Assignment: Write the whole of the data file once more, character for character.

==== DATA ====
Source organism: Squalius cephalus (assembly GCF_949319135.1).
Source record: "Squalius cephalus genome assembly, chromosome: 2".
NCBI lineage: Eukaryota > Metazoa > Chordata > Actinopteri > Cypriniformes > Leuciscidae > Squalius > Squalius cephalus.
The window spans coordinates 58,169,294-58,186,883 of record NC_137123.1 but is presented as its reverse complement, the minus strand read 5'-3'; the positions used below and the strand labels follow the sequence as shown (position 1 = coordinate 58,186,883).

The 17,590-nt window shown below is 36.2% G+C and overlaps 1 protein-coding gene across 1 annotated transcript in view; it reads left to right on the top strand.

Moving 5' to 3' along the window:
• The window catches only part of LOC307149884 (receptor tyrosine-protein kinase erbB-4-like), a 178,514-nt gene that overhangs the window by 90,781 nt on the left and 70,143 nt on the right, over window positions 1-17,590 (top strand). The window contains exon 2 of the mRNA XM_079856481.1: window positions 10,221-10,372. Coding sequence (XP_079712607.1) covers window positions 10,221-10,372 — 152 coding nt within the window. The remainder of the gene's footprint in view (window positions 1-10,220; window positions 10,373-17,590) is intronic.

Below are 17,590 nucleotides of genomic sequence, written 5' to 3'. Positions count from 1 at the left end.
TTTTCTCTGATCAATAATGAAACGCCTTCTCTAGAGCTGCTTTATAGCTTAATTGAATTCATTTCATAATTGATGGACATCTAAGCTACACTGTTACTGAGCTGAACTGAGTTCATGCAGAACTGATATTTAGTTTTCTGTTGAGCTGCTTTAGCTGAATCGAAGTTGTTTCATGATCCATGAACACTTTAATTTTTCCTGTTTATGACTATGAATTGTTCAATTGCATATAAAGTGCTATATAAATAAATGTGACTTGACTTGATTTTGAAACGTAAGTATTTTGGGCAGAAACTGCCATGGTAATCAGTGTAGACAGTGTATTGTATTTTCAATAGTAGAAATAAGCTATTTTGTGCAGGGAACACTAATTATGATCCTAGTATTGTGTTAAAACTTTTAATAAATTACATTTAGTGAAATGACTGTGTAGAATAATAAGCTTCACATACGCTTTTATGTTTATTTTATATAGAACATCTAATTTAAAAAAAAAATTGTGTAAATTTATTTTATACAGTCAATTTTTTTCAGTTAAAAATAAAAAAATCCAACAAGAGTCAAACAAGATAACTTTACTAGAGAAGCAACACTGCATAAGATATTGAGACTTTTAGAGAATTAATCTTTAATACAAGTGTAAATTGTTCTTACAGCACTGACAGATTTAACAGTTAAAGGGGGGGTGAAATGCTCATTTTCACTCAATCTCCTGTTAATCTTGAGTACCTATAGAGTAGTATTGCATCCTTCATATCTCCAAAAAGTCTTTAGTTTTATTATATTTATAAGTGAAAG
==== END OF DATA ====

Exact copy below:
Source organism: Squalius cephalus (assembly GCF_949319135.1).
Source record: "Squalius cephalus genome assembly, chromosome: 2".
NCBI lineage: Eukaryota > Metazoa > Chordata > Actinopteri > Cypriniformes > Leuciscidae > Squalius > Squalius cephalus.
The window spans coordinates 58,169,294-58,186,883 of record NC_137123.1 but is presented as its reverse complement, the minus strand read 5'-3'; the positions used below and the strand labels follow the sequence as shown (position 1 = coordinate 58,186,883).

The 17,590-nt window shown below is 36.2% G+C and overlaps 1 protein-coding gene across 1 annotated transcript in view; it reads left to right on the top strand.

Moving 5' to 3' along the window:
• The window catches only part of LOC307149884 (receptor tyrosine-protein kinase erbB-4-like), a 178,514-nt gene that overhangs the window by 90,781 nt on the left and 70,143 nt on the right, over window positions 1-17,590 (top strand). The window contains exon 2 of the mRNA XM_079856481.1: window positions 10,221-10,372. Coding sequence (XP_079712607.1) covers window positions 10,221-10,372 — 152 coding nt within the window. The remainder of the gene's footprint in view (window positions 1-10,220; window positions 10,373-17,590) is intronic.

Below are 17,590 nucleotides of genomic sequence, written 5' to 3'. Positions count from 1 at the left end.
TTTTCTCTGATCAATAATGAAACGCCTTCTCTAGAGCTGCTTTATAGCTTAATTGAATTCATTTCATAATTGATGGACATCTAAGCTACACTGTTACTGAGCTGAACTGAGTTCATGCAGAACTGATATTTAGTTTTCTGTTGAGCTGCTTTAGCTGAATCGAAGTTGTTTCATGATCCATGAACACTTTAATTTTTCCTGTTTATGACTATGAATTGTTCAATTGCATATAAAGTGCTATATAAATAAATGTGACTTGACTTGATTTTGAAACGTAAGTATTTTGGGCAGAAACTGCCATGGTAATCAGTGTAGACAGTGTATTGTATTTTCAATAGTAGAAATAAGCTATTTTGTGCAGGGAACACTAATTATGATCCTAGTATTGTGTTAAAACTTTTAATAAATTACATTTAGTGAAATGACTGTGTAGAATAATAAGCTTCACATACGCTTTTATGTTTATTTTATATAGAACATCTAATTTAAAAAAAAAATTGTGTAAATTTATTTTATACAGTCAATTTTTTTCAGTTAAAAATAAAAAAATCCAACAAGAGTCAAACAAGATAACTTTACTAGAGAAGCAACACTGCATAAGATATTGAGACTTTTAGAGAATTAATCTTTAATACAAGTGTAAATTGTTCTTACAGCACTGACAGATTTAACAGTTAAAGGGGGGGTGAAATGCTCATTTTCACTCAATCTCCTGTTAATCTTGAGTACCTATAGAGTAGTATTGCATCCTTCATATCTCCAAAAAGTCTTTAGTTTTATTATATTTATAAGTGAAAG